December 13, 2011 at 8:58 pm | | Comments 6

Trading Timeframe Influences Position Size

Equally important to locating entries and exits is the matter of sizing your positions. Too much and you can’t stick with the trade plan, aborting in favor of diminishing emotions (whether greed or fear). Too little and you don’t maximize the use of your capital.

While some traders prefer a standard lot size, in this video I’ll discuss the notion that your timeframe for the trade should influence your position size.

Yes, the chart itself will help determine your exits, but that’s also a function of how long you’ll expect to be in the trade.

Check out the video for a quick 5-minute explanation and you’ll see exactly what I mean.

(Direct video link is here for those interested in sharing).

Be sure to view in HD (720P) and full-screen mode for best quality in the video.

Trade Like a Bandit!

Jeff White
Producer of The Bandit Broadcast

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  1. This is another video of great value. As I have become a day trader for a year now, I have to have this mindset. Depending on capital every trade is important BUT if it goes in the wrong direction IF you do not get out right away you have funds tied up. I have missed some big runs in MSO, LF, and now PSUN because I got out too early. It is frustrating as well to stay in too long and get locked in.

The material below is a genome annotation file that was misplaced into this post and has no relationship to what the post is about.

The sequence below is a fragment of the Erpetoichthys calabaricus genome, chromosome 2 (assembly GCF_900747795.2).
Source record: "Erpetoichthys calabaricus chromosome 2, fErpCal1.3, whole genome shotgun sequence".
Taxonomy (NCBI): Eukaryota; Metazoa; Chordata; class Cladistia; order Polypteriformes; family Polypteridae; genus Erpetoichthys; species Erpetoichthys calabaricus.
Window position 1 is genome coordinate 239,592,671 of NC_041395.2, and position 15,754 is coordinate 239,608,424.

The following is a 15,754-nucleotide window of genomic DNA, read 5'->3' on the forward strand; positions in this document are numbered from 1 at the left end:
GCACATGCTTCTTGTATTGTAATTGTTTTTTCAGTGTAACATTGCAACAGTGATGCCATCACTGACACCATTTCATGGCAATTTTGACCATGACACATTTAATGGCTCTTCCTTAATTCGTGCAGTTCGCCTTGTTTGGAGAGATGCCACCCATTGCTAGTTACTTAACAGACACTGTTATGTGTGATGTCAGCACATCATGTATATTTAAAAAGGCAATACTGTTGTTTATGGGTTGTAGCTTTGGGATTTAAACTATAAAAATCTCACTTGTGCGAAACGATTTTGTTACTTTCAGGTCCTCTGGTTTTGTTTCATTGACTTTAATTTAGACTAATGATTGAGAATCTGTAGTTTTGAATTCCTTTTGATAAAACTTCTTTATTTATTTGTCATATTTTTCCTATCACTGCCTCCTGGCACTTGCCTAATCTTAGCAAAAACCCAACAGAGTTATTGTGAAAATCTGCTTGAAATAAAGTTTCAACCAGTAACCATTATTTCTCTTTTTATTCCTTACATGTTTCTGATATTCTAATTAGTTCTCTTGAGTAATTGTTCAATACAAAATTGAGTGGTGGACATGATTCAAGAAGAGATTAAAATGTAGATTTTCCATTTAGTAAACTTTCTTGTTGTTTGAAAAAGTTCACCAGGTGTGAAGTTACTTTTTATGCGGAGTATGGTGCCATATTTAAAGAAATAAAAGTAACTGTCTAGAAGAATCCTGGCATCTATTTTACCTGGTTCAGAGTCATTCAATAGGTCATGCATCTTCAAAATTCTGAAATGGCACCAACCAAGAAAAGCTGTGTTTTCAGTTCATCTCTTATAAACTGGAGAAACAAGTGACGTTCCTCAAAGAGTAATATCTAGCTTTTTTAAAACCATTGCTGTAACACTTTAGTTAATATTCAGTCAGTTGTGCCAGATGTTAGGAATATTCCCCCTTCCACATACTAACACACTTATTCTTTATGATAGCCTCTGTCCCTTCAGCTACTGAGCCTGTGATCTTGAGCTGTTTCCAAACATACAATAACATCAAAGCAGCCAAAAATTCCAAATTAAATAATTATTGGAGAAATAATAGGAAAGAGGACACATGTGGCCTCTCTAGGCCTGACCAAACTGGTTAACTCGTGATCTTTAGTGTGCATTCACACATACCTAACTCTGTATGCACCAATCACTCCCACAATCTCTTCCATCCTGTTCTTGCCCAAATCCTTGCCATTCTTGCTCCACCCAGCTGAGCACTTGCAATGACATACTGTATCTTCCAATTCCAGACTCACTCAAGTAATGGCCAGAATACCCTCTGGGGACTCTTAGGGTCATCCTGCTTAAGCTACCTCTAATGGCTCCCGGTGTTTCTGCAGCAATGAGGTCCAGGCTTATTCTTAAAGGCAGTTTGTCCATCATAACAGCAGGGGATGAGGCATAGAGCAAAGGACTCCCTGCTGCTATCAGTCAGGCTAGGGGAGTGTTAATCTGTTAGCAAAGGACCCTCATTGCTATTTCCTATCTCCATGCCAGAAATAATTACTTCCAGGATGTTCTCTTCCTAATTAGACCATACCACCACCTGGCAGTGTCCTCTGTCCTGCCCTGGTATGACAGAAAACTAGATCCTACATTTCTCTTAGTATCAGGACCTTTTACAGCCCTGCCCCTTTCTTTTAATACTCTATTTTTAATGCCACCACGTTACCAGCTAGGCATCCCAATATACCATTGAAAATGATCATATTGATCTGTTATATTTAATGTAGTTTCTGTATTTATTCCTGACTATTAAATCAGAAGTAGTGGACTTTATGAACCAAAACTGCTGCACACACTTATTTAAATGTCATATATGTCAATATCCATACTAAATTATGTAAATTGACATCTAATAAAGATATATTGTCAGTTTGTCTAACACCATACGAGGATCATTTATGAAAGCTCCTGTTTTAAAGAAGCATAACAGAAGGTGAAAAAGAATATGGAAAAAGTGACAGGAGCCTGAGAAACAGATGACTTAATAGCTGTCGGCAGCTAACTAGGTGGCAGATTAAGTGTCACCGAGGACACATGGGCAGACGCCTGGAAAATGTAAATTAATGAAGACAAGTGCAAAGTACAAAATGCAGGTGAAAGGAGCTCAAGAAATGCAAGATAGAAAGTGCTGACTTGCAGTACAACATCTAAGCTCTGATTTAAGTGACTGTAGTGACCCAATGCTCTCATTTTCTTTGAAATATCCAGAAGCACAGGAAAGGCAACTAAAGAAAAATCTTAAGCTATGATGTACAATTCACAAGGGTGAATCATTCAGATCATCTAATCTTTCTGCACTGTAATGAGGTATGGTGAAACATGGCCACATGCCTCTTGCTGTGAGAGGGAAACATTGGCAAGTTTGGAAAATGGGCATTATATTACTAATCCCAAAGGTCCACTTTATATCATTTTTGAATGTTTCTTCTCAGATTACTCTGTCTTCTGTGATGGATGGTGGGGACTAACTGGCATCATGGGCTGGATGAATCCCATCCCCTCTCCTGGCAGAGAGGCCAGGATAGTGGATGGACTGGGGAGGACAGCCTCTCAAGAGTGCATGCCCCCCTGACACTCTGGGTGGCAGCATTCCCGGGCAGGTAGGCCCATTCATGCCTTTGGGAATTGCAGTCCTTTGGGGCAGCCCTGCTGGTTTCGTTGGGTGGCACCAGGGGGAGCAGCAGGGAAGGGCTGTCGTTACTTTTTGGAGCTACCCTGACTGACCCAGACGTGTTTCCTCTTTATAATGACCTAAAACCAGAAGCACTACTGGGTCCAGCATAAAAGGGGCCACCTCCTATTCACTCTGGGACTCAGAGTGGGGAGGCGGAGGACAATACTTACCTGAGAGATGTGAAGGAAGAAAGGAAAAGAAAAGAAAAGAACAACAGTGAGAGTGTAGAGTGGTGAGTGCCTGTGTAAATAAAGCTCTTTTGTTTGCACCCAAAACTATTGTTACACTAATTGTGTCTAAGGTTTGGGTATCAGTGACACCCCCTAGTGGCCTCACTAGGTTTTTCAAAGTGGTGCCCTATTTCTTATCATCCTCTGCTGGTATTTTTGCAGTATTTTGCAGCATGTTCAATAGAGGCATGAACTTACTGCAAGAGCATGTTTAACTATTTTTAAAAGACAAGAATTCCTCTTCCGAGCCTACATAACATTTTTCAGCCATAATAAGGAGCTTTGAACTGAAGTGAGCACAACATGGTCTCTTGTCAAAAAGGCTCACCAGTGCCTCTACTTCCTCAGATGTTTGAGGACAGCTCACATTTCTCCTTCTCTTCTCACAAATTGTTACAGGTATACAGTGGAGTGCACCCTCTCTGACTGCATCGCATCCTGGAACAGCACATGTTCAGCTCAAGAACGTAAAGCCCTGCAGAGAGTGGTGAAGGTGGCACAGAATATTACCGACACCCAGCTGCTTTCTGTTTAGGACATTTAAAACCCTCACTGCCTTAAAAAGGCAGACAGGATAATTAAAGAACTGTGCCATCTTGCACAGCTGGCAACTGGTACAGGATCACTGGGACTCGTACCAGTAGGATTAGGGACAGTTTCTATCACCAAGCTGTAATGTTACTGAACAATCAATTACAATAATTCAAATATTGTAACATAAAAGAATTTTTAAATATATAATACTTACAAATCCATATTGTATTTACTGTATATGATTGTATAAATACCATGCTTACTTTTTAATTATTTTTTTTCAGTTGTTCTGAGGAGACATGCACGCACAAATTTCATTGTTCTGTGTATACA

Knowing in advance what timeframe you are trading in is essential. What are you willing to risk and for how long. I love these training videos and they help me. I had been sizing all my entries at 250 shares (I trade stocks between 1 and 5 dollars so I can get more shares). And then if it goes against me I average down which is like throwing more bad money on bad money. I don’t go back far enough to look in the past to see potential of long trades because I spook out in fear on pullbacks. With help like this from Jeff, it makes us all better smarter traders. What is my plan when I enter a trade?

  2. I agree Art, averaging down is not the way a professional averages in….they add when the trade is confirming that it’s working, and if they do it when the trade is against them it’s all according to plan and not a disruption of discipline. Thanks for your comments!

  3. Really very useful & informative post.

  4. Glad you enjoyed it, thanks for reading!

  5. Hi Jeff,
    Assuming your edge exists on a 5 min timeframe, how do you continue to trade larger lots as your account size increases? Won’t slippage hurt much more? Do you cap your position size per time frame? eg: not more than 3 lots on 5 min etc?

  6. Hi Vivek,
    Scaling up your size is going to always be tied to just how liquid the stock or instrument is that you’re trading. If it’s thin enough to move price, then yes slippage will hurt more. If instead you’re trading liquid stocks, the effect should be minimal.

    Thanks for reading,


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